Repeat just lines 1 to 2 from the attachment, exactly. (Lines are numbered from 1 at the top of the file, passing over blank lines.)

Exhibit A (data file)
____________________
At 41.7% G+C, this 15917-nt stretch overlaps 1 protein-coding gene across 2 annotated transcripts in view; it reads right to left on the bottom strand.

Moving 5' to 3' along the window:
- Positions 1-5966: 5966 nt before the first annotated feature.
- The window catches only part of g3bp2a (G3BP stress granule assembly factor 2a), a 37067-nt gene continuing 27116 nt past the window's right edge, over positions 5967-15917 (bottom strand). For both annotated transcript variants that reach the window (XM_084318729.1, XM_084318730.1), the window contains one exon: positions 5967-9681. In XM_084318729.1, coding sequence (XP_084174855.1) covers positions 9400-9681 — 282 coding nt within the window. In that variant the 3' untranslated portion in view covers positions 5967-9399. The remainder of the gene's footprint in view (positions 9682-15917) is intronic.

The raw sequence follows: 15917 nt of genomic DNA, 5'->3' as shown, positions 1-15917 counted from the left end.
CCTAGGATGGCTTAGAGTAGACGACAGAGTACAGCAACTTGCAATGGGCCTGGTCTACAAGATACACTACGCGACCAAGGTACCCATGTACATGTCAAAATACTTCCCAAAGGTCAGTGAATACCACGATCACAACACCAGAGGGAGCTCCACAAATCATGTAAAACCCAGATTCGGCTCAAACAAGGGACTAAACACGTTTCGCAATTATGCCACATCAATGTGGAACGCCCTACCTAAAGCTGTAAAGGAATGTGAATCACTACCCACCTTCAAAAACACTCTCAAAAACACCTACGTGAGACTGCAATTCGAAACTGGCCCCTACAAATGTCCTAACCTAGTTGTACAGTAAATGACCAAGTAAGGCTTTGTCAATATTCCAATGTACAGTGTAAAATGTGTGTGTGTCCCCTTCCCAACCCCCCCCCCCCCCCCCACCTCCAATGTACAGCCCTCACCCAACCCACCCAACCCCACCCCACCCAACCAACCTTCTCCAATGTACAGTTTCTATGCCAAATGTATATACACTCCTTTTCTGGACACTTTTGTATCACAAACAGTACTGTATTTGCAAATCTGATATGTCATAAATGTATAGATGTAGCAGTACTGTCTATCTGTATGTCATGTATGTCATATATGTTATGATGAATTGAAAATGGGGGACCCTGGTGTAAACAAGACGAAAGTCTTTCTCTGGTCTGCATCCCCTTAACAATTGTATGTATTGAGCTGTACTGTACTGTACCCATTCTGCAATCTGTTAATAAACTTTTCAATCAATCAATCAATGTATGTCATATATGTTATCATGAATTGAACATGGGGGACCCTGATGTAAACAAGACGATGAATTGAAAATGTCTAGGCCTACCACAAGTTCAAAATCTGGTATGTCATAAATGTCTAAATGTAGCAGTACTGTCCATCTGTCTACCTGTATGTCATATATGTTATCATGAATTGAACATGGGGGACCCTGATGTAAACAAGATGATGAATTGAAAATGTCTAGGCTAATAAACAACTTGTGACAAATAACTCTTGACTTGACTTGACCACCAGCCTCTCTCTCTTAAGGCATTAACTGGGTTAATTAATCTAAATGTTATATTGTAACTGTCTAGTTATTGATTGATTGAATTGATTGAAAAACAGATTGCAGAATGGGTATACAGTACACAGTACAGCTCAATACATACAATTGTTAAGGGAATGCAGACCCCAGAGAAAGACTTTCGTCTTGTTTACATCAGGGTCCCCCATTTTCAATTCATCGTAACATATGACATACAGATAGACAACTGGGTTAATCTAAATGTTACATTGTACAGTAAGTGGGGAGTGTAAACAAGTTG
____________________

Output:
At 41.7% G+C, this 15917-nt stretch overlaps 1 protein-coding gene across 2 annotated transcripts in view; it reads right to left on the bottom strand.

Moving 5' to 3' along the window: